Changing an ESXi SATP Rule

One of the few hard requirements we make to configure best practices on ESXi for the FlashArray is to create a SATP rule. A SATP rule simply describes a certain configuration (mainly around multipathing) for a specific set of devices (usually devices from an array). For the FlashArray, this rule consists of making sure devices are using Round Robin and an I/O operations limit of 1.

esxcli storage nmp satp rule add -s VMW_SATP_ALUA -V PURE -M FlashArray -P “VMW_PSP_RR” -O iops=1 -e “FlashArray SATP Rule”

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Pure Storage ASCII Art Contest

I wanted to let people know about a fun contest we just started today at Pure Storage for our customers to get involved in that was the brainchild of my esteemed coworker Barkz. In our GUI (also visible when you login to the array CLI) there is a login banner you can create to greet you, or warn you as the case may be. The banner is just an ASCII text box, but we have had a few customers create some cool banners in the form of ASCII images.

login (more…)

Host Connectivity Reporting Changes and IO Balance: Part 2

In Part 1 of this two-parter, I spoke about our new CLI-based I/O Balance tool customers can use to verify that the I/O coming from their host is balanced across the paths that are configured.

We also have made some enhancements in the GUI for host connectivity reporting. There has been a screen inside the System tab of the FlashArray GUI that reports on the redundancy of host connections to the FlashArray for awhile now:

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Host Connectivity Reporting Changes and IO Balance: Part 1

In the latest GA release of Purity, version 4.1.5, there have been some nice improvements in how we handle host connectivity/balance reporting. There is a new CLI command to monitor the balance of I/O from a host standpoint as well as how we report/display host connectivity in the FlashArray web GUI. Let’s take a look at these enhancements. In Part 1, I will talk about the CLI enhancement.

intro

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The Pure Storage FlashArray vROPs Adapter v1

The Pure Storage Management Pack for VMware vRealize Operations Manager version 1 is now out! Download it here. This is the latest in our aggressive 2015 roadmap of VMware management integration, whether that be integration point that are new or updated.

vorpstitle

So first, what is a management pack? A management pack is a plugin of sorts that can be installed into vRealize Operations Manager (vROPs) that provides context and relationships to existing objects inside vROPs. How these objects are related depends on what the pack represents. In the case of Pure Storage, the pack relates VMware objects, such as VMs and datastore to volumes on a particular FlashArray. This in addition to FlashArray host groups and hosts. (more…)

Reclaiming Windows Update Space in Win 7

Quick post here. I have been working with some customers lately to work on reclaiming guest space inside of their Windows 7 desktops in a VDI environment and for the most part worked through the standard procedures. Removing files in temp folders, ensuring the recycling bin was empty and then running sDelete to reclaim the space.There was still a build up of space though. Now mind you this is a persistent desktop, so how much this matters and the like changes if the desktops are linked clones or use SE Sparse. (more…)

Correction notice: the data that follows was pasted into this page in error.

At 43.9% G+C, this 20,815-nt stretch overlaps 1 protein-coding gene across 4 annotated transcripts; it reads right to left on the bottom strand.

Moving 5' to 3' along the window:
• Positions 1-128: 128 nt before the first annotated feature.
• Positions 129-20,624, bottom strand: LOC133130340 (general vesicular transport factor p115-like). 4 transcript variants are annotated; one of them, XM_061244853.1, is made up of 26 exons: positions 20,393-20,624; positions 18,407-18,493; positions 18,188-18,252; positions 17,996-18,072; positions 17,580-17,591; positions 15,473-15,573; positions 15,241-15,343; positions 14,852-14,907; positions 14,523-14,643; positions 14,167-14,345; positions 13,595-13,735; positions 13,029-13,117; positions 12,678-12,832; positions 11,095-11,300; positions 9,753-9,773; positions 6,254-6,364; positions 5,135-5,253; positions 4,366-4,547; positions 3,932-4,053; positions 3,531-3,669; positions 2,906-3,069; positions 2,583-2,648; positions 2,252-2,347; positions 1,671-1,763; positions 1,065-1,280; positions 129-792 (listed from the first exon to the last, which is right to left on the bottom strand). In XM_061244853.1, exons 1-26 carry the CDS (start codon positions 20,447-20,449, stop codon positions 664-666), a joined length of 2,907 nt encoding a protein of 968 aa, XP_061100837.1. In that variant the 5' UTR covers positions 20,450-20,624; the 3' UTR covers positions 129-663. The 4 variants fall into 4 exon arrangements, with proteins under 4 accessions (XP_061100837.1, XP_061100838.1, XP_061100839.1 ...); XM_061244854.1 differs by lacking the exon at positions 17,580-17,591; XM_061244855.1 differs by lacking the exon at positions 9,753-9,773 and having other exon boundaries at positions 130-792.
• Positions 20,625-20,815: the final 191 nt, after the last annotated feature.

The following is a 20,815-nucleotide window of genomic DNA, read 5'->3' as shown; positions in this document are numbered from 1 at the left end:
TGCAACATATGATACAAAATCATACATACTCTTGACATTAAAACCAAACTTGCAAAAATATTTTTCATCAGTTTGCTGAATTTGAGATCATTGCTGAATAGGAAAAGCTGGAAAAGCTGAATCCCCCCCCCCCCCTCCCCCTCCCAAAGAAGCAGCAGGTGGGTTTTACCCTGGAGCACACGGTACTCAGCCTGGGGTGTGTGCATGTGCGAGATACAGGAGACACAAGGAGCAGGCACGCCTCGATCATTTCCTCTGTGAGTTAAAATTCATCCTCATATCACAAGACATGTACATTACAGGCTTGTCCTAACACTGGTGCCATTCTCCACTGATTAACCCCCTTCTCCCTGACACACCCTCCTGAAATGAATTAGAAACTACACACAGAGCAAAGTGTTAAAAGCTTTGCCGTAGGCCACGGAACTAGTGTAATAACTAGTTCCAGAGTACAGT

FlashArray //m and VMware Integration–What do you need to know?

Last week Pure Storage introduced the latest iteration in the FlashArray product line: the FlashArray //m. While Pure Storage has traditionally focused on software innovation from a technical standpoint, we decided that the only way to stay ahead of (and lead) the curve was to innovate in the hardware realm as well. Therefore, for the last few years, development on producing a hardware platform that could keep up with compute and storage speed and capacity leaps has been at full tilt. This produced the brand new FlashArray //m.

product--flash-array-m--front-bezel-angled-left--shadow2

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Querying SRM for Protected VMs with PowerCLI

I was recently asked how to query SRM for protected VMs and I decided it would make a good quick blog post. There is a great post here on using PowerCLI with SRM, but it doesn’t show the information to return per virtual machine information by default. Needs a bit more.

All it returns is a SRM-based virtual machine ID which doesn’t relate to what a user is probably looking for (a virtual machine name). So it needs a few more simple steps. The following script which can be found on my GitHub page here that does the following things:

  1. Connects to a vCenter
  2. Connects to SRM
  3. Creates a log folder with a time stamp in the name
  4. Iterates through each Protection Group
  5. Logs every virtual machine in that protection group

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Site Recovery Manager 6 and Storage DRS Tagging: Part II–FlashArray SRA

The first post in this two-part series was about the general new feature of VMware vCenter Site Recovery Manager 6.0 and Storage DRS. Read about it here. In this post, I am going to take a bit more of a specific look at this when it comes to the FlashArray and our Storage Replication Adapter (SRA).

flashrecover_benefits_04